Hot answers tagged data-management
Aggregate polygons tool is probably what you want? It can join polygons within the same layer based upon a defined distance tolerance. You can also set minimum size of polygons and holes to retain.
I would suggest you create a series of models using iterators. You can create a model for each type and nest the models as sub models in order to include all of them into a single model. You would have to do this because a model can have only one iterator. So each model will iterate through the data object then deltete. Use preconditions to control the flow. ...
Copy Features handles the conversion of file formats (shp into sde-fc like in your example) simply by what workspace has been defined in the output path.
With the updates in the packages I would suggest the following: shape <- shape[!is.na(shape@data$col),]
I'm not 100% sure, but it looks very much like an old-style Arc/Info Coverage. I clearly remember those having TIC, AAT and BND files. This format is somewhat similar to a file geodatabase, in that they both consist of a folder containing a number of files that make up one or more featureclasses. Their actual (binary) format is entirely different though. ...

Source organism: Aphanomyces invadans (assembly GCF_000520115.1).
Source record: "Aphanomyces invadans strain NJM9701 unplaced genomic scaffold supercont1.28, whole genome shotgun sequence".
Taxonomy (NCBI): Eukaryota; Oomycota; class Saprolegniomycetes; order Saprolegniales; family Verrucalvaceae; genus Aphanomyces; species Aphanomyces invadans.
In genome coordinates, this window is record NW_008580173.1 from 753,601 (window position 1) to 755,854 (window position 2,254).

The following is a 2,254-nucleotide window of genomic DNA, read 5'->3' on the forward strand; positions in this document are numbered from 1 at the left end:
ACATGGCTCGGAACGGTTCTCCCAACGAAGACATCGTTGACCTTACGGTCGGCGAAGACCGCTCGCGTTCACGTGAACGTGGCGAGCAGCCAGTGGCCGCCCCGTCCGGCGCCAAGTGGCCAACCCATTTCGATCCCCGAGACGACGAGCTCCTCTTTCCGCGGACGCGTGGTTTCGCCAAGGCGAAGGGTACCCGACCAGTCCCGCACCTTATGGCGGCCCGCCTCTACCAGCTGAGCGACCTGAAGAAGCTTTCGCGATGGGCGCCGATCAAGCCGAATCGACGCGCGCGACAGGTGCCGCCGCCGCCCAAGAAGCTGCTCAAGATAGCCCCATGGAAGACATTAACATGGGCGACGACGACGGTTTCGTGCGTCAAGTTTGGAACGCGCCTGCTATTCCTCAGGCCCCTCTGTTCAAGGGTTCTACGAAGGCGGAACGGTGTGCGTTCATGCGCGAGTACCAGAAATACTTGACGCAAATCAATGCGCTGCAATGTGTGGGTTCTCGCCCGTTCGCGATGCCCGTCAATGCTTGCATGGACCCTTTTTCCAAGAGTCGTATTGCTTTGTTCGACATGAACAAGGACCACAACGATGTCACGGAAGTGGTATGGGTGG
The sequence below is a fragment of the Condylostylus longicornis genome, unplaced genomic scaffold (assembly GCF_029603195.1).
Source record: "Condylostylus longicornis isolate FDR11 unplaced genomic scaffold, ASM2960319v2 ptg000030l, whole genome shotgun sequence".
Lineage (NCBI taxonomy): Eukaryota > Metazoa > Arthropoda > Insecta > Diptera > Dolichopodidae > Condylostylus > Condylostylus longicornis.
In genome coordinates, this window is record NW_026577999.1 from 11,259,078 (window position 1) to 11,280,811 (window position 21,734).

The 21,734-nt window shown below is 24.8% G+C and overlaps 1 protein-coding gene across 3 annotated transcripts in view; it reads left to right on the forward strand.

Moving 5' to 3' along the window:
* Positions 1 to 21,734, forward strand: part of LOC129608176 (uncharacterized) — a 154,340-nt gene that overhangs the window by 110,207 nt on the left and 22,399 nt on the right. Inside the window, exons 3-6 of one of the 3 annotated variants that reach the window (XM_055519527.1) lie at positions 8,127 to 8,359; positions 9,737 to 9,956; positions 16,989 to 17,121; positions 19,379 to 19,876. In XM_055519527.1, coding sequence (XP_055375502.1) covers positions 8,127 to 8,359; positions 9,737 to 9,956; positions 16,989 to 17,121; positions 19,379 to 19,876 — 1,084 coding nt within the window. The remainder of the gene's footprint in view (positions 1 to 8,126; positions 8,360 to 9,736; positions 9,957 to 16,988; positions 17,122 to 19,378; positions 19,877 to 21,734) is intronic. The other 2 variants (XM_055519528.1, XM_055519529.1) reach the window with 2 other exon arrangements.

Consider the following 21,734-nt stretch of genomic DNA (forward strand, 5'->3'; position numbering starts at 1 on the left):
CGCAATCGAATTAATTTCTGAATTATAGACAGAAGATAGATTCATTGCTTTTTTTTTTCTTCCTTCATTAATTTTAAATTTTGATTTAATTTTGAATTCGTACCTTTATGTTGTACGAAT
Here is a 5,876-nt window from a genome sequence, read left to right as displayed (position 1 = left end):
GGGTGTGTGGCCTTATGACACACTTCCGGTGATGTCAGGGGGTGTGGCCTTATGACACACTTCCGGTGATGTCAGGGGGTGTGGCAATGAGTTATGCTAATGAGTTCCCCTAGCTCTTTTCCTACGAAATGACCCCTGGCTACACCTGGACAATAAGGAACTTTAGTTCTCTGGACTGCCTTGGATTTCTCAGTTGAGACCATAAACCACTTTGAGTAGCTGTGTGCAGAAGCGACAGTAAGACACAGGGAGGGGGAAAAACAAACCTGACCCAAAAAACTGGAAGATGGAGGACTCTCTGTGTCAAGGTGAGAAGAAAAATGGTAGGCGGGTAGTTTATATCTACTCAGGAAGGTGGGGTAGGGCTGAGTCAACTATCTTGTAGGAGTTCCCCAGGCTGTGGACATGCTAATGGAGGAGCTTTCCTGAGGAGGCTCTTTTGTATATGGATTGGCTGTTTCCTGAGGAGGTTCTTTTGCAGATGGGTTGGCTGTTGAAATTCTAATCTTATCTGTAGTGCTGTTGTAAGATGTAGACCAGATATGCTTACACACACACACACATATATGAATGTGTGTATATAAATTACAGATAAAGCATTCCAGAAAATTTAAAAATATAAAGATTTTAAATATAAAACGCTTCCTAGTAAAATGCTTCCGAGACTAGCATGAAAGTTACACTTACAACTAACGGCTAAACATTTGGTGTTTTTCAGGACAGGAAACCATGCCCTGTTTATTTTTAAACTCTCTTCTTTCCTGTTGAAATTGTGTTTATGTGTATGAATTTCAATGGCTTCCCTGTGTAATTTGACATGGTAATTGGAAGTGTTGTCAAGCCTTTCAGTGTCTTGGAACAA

I think this is a matter of personal preference. I tend to use the method associated with C). If I have copies (not duplicates) of the same shapefile, I can add unique attributes to each shapefile which would distinguish them from each other. This, for me, does not cause performance issues though. In regards to A), remember that you can save your style as a ...
You are calling your function with text values " " instead of field names ! !, therefore it returns true to the first condition. just try this : codeblock = """def mthree(mthre, mtwo): if mthre >= 1: return -3 if mtwo >= 2: return -5 else: return None """ expression="mthree(!countmd!,!...
One solution I managed to get to work was to use the Dissolve tool and then use Multipart to Singlepart. This first dissolved all polygons into a single polygon but did dissolve the shapefiles that were adjacent. Then using Multipart to Singlepart this created a shapefile where each merged polygon was given by a single feature in the attribute table.
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